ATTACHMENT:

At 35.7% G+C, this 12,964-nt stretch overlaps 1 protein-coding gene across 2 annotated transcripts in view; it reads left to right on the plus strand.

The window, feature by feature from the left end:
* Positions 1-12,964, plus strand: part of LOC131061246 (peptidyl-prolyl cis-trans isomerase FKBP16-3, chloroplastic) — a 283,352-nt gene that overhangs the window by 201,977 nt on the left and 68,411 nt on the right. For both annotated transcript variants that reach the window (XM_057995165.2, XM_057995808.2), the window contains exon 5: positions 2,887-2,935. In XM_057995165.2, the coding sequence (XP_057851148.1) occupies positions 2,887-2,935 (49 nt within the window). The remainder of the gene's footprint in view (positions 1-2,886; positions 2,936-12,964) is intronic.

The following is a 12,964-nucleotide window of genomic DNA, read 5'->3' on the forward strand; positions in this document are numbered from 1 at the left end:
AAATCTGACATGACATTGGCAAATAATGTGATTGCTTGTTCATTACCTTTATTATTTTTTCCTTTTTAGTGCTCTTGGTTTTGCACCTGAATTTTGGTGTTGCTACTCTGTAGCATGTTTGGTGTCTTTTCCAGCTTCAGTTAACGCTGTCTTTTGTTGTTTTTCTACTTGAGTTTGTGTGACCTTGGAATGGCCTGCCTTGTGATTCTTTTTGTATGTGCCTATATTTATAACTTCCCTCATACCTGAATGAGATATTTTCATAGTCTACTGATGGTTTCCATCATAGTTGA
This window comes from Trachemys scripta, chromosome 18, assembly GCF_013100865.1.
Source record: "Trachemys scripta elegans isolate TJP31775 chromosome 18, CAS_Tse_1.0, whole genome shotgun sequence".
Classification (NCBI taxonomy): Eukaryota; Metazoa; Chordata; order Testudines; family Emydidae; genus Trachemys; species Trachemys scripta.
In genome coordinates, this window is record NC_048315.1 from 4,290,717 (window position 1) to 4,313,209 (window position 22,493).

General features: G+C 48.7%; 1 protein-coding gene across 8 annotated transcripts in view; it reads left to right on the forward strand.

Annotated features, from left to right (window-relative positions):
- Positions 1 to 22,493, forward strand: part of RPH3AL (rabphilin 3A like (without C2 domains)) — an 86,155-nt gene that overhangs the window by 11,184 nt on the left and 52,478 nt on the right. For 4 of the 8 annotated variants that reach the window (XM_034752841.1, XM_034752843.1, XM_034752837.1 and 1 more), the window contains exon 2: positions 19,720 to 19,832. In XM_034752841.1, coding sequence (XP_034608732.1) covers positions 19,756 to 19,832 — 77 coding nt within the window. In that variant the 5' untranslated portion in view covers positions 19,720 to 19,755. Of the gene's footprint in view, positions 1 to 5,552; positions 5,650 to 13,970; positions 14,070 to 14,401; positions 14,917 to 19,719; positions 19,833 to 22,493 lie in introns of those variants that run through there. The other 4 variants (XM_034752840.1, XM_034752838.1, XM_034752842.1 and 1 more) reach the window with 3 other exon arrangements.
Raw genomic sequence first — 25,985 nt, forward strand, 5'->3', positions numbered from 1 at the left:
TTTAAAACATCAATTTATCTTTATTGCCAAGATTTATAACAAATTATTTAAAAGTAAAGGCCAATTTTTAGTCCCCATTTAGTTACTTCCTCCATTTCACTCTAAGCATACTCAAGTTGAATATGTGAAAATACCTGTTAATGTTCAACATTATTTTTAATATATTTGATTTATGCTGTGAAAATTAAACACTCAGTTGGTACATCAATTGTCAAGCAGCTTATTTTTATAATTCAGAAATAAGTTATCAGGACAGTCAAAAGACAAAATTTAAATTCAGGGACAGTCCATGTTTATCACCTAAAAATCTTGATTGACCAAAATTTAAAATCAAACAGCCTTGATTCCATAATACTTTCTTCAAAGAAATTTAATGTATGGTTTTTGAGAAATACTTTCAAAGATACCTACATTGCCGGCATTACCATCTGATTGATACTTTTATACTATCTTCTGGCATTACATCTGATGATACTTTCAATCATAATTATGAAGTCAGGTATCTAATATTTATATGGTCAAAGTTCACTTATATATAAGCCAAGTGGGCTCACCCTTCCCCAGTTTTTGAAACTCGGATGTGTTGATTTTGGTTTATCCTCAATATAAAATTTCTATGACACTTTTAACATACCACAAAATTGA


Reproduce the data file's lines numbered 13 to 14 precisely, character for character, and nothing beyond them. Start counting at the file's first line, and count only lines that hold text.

Raw genomic sequence first — 25,985 nt, forward strand, 5'->3', positions numbered from 1 at the left:
TTTAAAACATCAATTTATCTTTATTGCCAAGATTTATAACAAATTATTTAAAAGTAAAGGCCAATTTTTAGTCCCCATTTAGTTACTTCCTCCATTTCACTCTAAGCATACTCAAGTTGAATATGTGAAAATACCTGTTAATGTTCAACATTATTTTTAATATATTTGATTTATGCTGTGAAAATTAAACACTCAGTTGGTACATCAATTGTCAAGCAGCTTATTTTTATAATTCAGAAATAAGTTATCAGGACAGTCAAAAGACAAAATTTAAATTCAGGGACAGTCCATGTTTATCACCTAAAAATCTTGATTGACCAAAATTTAAAATCAAACAGCCTTGATTCCATAATACTTTCTTCAAAGAAATTTAATGTATGGTTTTTGAGAAATACTTTCAAAGATACCTACATTGCCGGCATTACCATCTGATTGATACTTTTATACTATCTTCTGGCATTACATCTGATGATACTTTCAATCATAATTATGAAGTCAGGTATCTAATATTTATATGGTCAAAGTTCACTTATATATAAGCCAAGTGGGCTCACCCTTCCCCAGTTTTTGAAACTCGGATGTGTTGATTTTGGTTTATCCTCAATATAAAATTTCTATGACACTTTTAACATACCACAAAATTGA